In that Fall Classic, Burdette beat Bobby Shantz, 4-2, in Game 2. He next won Game 5 with a brilliant 1-0 shutout. Then, when Spahn came down with the flu, Burdette got the Game 7 start on just two-days’ rest and threw his second straight shutout in a 5-0 Brave victory. The two teams would meet again the following October and Burdette would beat the Yankees a fourth straight time before New York finally figured him out in Game 7, capturing the Series with a 6-2 victory over their nemesis.
Burdette was one of the meanest men in baseball. He once called Roy Campanella a “nigger” during a Braves-Dodger game. He was also a bit of a flake on the mound, always fidgeting with his arms and hands and talking to both himself and the baseball. He was dogged throughout his career by accusations that he threw a spitball. Burdette did little to dispel the rumor that he doctored the baseball, knowing it kept opposing hitters on edge. He died in 2007, at the age of 80.
|MLN (13 yrs)||179||120||.599||3.53||468||330||88||146||30||23||2638.0||2698||1163||1036||251||557||923||1.234|
|STL (2 yrs)||4||8||.333||3.58||29||14||5||3||0||2||108.0||116||53||43||7||19||48||1.250|
|CAL (2 yrs)||8||2||.800||3.67||73||0||30||0||0||6||98.0||96||42||40||8||12||35||1.102|
|CHC (2 yrs)||9||11||.450||4.94||35||20||3||8||2||0||151.1||178||91||83||18||23||45||1.328|
|PHI (1 yr)||3||3||.500||5.48||19||9||2||1||1||0||70.2||95||50||43||5||17||23||1.585|
|NYY (1 yr)||0||0||6.75||2||0||0||0||0||0||1.1||3||1||1||0||0||0||2.250|
The Pinstripe Birthday Blog’s celebrant for November 20 was the first guy to manage the Yankees after the franchise was moved to New York from Baltimore. Clark Griffith was born in Clear Creek, MO, in 1869. One of the legendary names in the history of baseball, Griffith began that legend as a very good right-handed pitcher for the National League’s old Chicago Nationals way back in the 1890s. He was a seven-time 20-game winner during his days in the Windy City, where his cunning on the mound earned him the nickname, “The Old Fox.” He was also a very shrewd follower of the business of baseball. He became the first NL star player to jump to Ban Johnson’s new American League, when it was formed in 1901. At first, Griffith remained in the Windy City, becoming the player-manager of Charley Comiskey’s new Chicago White Sox franchise and winning the first-ever AL pennant in 1901. When the new league transferred its Baltimore franchise to the Big Apple and re-named it the Highlanders in 1903, Griffith took over as skipper of the New York club. He also continued his pitching career at the same time and won 14 games for the Highlanders during his first season as manager.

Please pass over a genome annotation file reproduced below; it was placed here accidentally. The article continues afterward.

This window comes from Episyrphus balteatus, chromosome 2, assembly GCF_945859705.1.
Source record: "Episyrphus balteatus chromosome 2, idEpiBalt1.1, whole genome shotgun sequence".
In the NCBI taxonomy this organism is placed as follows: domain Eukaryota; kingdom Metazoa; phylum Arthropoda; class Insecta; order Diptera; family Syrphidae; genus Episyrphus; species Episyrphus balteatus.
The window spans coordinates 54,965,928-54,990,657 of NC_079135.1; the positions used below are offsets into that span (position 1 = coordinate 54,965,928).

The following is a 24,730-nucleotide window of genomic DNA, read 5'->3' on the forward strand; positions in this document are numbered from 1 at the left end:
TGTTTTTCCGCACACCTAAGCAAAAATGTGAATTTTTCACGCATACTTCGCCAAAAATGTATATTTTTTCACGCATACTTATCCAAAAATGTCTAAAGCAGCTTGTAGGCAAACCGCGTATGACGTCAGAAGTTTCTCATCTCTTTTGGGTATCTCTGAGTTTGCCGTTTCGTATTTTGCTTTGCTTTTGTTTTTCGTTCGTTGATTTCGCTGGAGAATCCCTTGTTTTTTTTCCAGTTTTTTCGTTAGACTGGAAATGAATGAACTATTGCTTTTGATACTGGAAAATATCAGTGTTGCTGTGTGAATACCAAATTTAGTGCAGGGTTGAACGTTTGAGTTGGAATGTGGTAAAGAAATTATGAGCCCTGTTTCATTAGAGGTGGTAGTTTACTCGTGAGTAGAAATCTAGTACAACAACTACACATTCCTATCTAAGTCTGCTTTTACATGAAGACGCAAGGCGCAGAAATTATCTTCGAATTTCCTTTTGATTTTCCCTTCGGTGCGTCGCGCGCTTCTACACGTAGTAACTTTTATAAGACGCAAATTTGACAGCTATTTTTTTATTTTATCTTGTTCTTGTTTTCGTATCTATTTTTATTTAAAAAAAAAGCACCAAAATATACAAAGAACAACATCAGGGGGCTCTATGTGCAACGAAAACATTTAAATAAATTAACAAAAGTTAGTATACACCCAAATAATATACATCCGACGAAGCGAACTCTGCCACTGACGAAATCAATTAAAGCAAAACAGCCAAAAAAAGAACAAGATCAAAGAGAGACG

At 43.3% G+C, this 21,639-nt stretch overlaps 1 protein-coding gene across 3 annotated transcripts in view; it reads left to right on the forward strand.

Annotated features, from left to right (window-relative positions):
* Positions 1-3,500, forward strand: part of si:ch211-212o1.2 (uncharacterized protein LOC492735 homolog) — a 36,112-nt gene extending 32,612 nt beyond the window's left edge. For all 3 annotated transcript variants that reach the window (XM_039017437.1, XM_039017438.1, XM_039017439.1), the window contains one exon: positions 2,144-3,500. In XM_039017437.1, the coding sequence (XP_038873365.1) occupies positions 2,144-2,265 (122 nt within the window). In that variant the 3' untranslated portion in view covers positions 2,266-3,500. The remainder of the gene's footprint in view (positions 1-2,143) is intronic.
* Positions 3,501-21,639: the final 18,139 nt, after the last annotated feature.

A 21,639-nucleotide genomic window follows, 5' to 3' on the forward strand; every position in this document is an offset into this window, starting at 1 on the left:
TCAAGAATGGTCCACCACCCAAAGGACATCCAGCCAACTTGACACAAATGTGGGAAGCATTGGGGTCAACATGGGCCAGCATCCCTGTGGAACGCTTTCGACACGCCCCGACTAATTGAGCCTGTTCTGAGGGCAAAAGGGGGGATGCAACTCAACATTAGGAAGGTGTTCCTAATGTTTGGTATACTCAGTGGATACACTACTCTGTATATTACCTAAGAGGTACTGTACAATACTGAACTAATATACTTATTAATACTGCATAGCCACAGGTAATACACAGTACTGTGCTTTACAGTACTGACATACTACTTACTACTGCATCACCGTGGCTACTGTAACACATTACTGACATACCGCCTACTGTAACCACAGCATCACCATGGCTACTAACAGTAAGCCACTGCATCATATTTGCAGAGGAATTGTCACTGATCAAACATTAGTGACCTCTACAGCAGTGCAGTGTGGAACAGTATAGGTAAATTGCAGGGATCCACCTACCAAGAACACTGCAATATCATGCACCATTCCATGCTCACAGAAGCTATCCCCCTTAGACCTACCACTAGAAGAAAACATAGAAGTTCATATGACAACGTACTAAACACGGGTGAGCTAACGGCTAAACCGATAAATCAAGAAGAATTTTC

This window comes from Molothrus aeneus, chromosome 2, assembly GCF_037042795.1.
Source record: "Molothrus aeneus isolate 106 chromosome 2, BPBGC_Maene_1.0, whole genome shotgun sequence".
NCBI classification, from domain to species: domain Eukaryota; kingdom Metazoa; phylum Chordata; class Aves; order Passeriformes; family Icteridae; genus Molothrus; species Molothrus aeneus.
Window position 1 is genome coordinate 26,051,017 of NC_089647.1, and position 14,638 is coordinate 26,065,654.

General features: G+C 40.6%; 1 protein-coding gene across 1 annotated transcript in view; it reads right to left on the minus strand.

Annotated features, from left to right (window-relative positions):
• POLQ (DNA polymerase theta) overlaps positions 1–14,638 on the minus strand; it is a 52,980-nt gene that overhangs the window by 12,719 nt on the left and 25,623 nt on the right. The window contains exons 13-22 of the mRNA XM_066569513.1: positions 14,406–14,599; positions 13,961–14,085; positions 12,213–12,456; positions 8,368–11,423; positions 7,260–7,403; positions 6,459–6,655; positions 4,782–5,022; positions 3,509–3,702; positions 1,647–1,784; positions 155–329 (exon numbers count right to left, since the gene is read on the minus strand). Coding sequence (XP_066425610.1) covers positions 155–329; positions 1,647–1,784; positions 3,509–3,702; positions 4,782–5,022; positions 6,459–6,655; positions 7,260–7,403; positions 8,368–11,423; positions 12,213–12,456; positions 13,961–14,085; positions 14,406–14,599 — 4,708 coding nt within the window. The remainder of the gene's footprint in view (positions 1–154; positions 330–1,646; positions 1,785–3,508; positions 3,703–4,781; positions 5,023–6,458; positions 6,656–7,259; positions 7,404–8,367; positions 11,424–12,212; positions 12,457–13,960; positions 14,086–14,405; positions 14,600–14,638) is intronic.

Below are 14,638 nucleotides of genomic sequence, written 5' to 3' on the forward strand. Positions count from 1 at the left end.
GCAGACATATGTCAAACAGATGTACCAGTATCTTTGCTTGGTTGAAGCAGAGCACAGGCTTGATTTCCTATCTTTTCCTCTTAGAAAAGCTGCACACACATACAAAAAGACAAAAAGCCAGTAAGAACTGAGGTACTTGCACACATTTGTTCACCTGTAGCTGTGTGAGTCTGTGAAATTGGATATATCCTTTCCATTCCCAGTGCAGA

He remained New York’s field boss until a disagreement with the team’s owners during the 1908 season forced him out of the job and he returned to the NL to manage the Reds. Two years later, he was invited to become part owner of the Washington Senators and from that point on, the name “Griffith” became synonymous with the game of baseball in our Nation’s Capitol. Griffith never got over being fired by New York. As a result, he never tried to disguise his hatred of the Yankees which became a primary reason why subsequent trades between the two clubs hardly ever took place. In 1946, Clark Griffith was inducted into Baseball’s Hall of Fame.
Griffith’s stats as a Yankee pitcher:
|CHC (8 yrs)||152||96||.613||3.40||265||252||13||240||9||1||2188.2||2445||1249||826||42||517||1.353|
|NYY (5 yrs)||32||24||.571||2.66||87||44||42||35||5||3||483.0||447||208||143||7||85||1.101|
|WSH (3 yrs)||0||0||4.50||3||0||1||0||0||1||2.0||3||1||1||1||0||1.500|
|CHW (2 yrs)||39||16||.709||3.34||63||54||9||46||8||1||479.2||522||231||178||15||97||1.290|
|STL (1 yr)||11||8||.579||3.33||27||17||10||12||0||2||186.1||195||122||69||8||58||1.358|
|BOS (1 yr)||3||1||.750||5.63||7||4||3||3||0||0||40.0||47||33||25||3||15||1.550|
|CIN (1 yr)||0||1||.000||6.00||1||1||0||1||0||0||6.0||11||8||4||0||2||2.167|
Griffith’s record as Yankee manager:
|3||1903||New York Highlanders||72||62||.537||136||4||Player/Manager|
|4||1904||New York Highlanders||92||59||.609||155||2||Player/Manager|
|5||1905||New York Highlanders||71||78||.477||152||6||Player/Manager|
|6||1906||New York Highlanders||90||61||.596||155||2||Player/Manager|
|7||1907||New York Highlanders||70||78||.473||152||5||Player/Manager|
|8||1908||New York Highlanders||1st of 2||24||32||.429||57||8|
|Chicago White Sox||2 years||157||113||.581||275||2.5||1 Pennant|
|New York Highlanders||6 years||419||370||.531||807||4.5|
|Cincinnati Reds||3 years||222||238||.483||472||5.0|
|Washington Senators||9 years||693||646||.518||1364||4.3|
|20 years||1491||1367||.522||2918||4.3||1 Pennant|